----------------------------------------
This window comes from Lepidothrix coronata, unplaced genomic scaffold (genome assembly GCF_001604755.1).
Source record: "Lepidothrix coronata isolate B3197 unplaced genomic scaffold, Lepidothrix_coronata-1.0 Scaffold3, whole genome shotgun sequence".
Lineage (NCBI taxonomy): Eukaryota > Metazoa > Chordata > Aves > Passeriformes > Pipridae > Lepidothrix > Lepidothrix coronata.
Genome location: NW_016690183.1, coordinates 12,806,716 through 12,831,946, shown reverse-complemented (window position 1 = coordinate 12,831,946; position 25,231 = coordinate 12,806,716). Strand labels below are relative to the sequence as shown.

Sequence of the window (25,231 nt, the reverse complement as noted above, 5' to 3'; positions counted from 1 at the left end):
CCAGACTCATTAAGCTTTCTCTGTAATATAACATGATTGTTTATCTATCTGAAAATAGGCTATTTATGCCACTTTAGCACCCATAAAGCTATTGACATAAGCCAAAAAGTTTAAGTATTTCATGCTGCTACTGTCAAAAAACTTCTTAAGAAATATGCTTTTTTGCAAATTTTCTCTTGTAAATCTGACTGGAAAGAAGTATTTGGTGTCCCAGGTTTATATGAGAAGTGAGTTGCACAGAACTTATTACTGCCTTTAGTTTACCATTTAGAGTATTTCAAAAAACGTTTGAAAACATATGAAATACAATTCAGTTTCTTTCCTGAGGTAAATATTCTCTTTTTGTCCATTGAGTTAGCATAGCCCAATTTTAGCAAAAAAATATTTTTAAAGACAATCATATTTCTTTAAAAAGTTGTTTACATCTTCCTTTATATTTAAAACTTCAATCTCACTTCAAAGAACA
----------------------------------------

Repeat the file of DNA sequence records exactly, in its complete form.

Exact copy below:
This window comes from Lepidothrix coronata, unplaced genomic scaffold (genome assembly GCF_001604755.1).
Source record: "Lepidothrix coronata isolate B3197 unplaced genomic scaffold, Lepidothrix_coronata-1.0 Scaffold3, whole genome shotgun sequence".
Lineage (NCBI taxonomy): Eukaryota > Metazoa > Chordata > Aves > Passeriformes > Pipridae > Lepidothrix > Lepidothrix coronata.
Genome location: NW_016690183.1, coordinates 12,806,716 through 12,831,946, shown reverse-complemented (window position 1 = coordinate 12,831,946; position 25,231 = coordinate 12,806,716). Strand labels below are relative to the sequence as shown.

Sequence of the window (25,231 nt, the reverse complement as noted above, 5' to 3'; positions counted from 1 at the left end):
CCAGACTCATTAAGCTTTCTCTGTAATATAACATGATTGTTTATCTATCTGAAAATAGGCTATTTATGCCACTTTAGCACCCATAAAGCTATTGACATAAGCCAAAAAGTTTAAGTATTTCATGCTGCTACTGTCAAAAAACTTCTTAAGAAATATGCTTTTTTGCAAATTTTCTCTTGTAAATCTGACTGGAAAGAAGTATTTGGTGTCCCAGGTTTATATGAGAAGTGAGTTGCACAGAACTTATTACTGCCTTTAGTTTACCATTTAGAGTATTTCAAAAAACGTTTGAAAACATATGAAATACAATTCAGTTTCTTTCCTGAGGTAAATATTCTCTTTTTGTCCATTGAGTTAGCATAGCCCAATTTTAGCAAAAAAATATTTTTAAAGACAATCATATTTCTTTAAAAAGTTGTTTACATCTTCCTTTATATTTAAAACTTCAATCTCACTTCAAAGAACA